Leading in the B-Suite™
“Diversity Is Everybody’s Job. It’s Not Just Up To The Chief Diversity Officer.”
February 24, 2021
Gary S. May, chancellor of UC Davis, shared powerful stories and lessons with me and Rhonda Morris, the chief human resources officer of Chevron, for our interview series with Black leaders. The themes we explore include race in corporate America and how to increase the ranks of Black executives in the C-Suite (thus the B-Suite name of our series). Subscribe here for future interviews.
Morris: Who were important influences for you early on?
May: Certainly, my parents. My mom was a schoolteacher, my dad was a postal worker, so I had a fairly humble background, but they both had strong work ethics, valued education very highly and they instilled that in my sister and me.
My mom was among the first students to integrate the University of Missouri back in the ’50s, so that gives you a sense of her perseverance. She had a lot of empathy, and was able to relate to other people and listen to them. She was very attentive to detail and organized, and those skills are still with me as a leader.
Dad was very demanding. He wanted us to do well, and he would incent me with a dollar for every “A” I got on my report card. I would buy comic books. That happened for a while until it got too expensive for him. And he instilled a sense of pride and confidence in me. Oftentimes, if you’re a person of color, you might not be as self-assured as you should be, but my dad really taught me that I had ability and talent, and that I was as good as anyone else and that I could do anything I put my mind to.
Bryant: What was the biggest break that set you on your career path?
May: There were three inflection points that led me to where I am today. The first was a break that led me to engineering. There was a high school program called Develop Engineering Students that was set up for minority students in St. Louis, where I’m from.
There were about 30 of us, and it was sponsored by McDonnell Douglas Corporation. They would bring us in for the summer and we’d learn skills like drafting and soldering, and we’d take classes and shadow an engineer. I went on to study electrical engineering at Georgia Tech.
The next was a decision to go to graduate school and get my PhD at UC Berkeley. The third was becoming an engineering faculty member at Georgia Tech. That’s where I met a key mentor in my life. Wayne Clough was the president of Georgia Tech. He hired me to be his chief of staff, a position he used as an apprenticeship for people he deemed to have high potential in academic leadership.
I learned a lot about what it means to be a leader of a campus beyond the classroom and laboratory. I had to learn about athletics, dealing with the legislature, raising money, and how to model leadership and be a statesman. If I had to pick a reason why I’m a chancellor of a university now, that was a key experience.
Morris: Did you seek mentors out or did they seek you out? And were they generally Black or White?
May: I’ve had both in my career. When you’re young, you don’t really seek out mentors because maybe you’re a bit shy and hesitant to approach these very impressive people around you. So at that point, it was more about people reaching out to me and asking if they could help and be a resource for me. As I moved further along in my career, I would seek out mentors.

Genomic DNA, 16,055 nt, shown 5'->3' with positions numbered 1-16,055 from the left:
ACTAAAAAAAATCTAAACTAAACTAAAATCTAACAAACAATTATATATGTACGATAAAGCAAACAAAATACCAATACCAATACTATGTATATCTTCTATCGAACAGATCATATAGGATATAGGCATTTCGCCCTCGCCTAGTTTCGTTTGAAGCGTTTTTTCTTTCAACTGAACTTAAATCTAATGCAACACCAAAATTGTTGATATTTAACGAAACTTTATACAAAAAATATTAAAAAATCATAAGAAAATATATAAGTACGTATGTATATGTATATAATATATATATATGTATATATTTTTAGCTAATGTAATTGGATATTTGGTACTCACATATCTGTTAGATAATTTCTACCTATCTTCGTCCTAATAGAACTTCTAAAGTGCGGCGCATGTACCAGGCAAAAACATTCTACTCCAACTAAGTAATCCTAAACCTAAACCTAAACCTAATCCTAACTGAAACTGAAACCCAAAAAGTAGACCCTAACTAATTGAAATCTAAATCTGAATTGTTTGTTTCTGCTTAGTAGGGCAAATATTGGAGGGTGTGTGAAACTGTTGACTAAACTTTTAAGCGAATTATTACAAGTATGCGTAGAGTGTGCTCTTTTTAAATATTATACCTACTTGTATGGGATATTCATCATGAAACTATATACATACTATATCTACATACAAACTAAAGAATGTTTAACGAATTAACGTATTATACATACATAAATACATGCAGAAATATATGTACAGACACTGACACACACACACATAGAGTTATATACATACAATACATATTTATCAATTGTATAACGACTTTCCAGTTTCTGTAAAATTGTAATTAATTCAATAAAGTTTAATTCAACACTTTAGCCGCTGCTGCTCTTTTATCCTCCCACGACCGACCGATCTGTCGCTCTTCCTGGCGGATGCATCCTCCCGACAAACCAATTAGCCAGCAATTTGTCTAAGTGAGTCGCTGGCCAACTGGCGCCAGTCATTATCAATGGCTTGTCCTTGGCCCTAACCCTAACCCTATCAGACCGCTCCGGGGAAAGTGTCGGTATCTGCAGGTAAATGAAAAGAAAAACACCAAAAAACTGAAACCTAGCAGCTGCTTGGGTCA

And I’ve had both Black and White mentors. In school, I was doing well, taking aptitude tests, and people saw something in me that they thought could be nurtured, and they just took initiative to reach out. That happened with the program at McDonnell Douglas. A counselor told me about it, and the reason he did was because he saw some potential and thought I could be successful. I didn’t know what an engineer was — there were no engineers in my family — so I never would have even thought about that if it weren’t for that experience.
Bryant: What are some of the headwinds that you faced because of your race, and what are some of the tailwinds that help you navigate them?
May: I had the exact same microaggressions happen to me three times at three different levels of leadership. When I became chair of the School of Electrical Computer Engineering at Georgia Tech, I was the first African American to serve in that role.
There was a national meeting of people in that role, and people were introducing themselves. I said, “Gary May from Georgia Tech,” and someone asked me, “What do you do at Georgia Tech?” It was a meeting of department heads, so it was clear that I had the same role as everyone else.
I would compartmentalize those moments and keep moving.
A similar thing happened at a dean’s meeting, and again at a meeting of chancellors and presidents. I introduced myself, “Gary May from UC-Davis.” And one of my counterparts asked what I did at UC-Davis. So these things persist. It’s not so much a headwind in the sense that it’s an obstacle, but it’s psychologically draining and challenging.
But I learned perseverance and persistence from my mom. I didn’t let it detract me from pursuing my goals and objectives. If the person I was dealing with had issues of bias and racism, that was their problem, not mine, unless they were somehow evaluating me or potentially blocking my path. So I would compartmentalize those moments and keep moving, although I may let them know that what they did was not okay.
Morris: If you were speaking to a group of young Black professionals who were experiencing similar headwinds, what would you advise them? How do you pick your battles on whether to address them directly?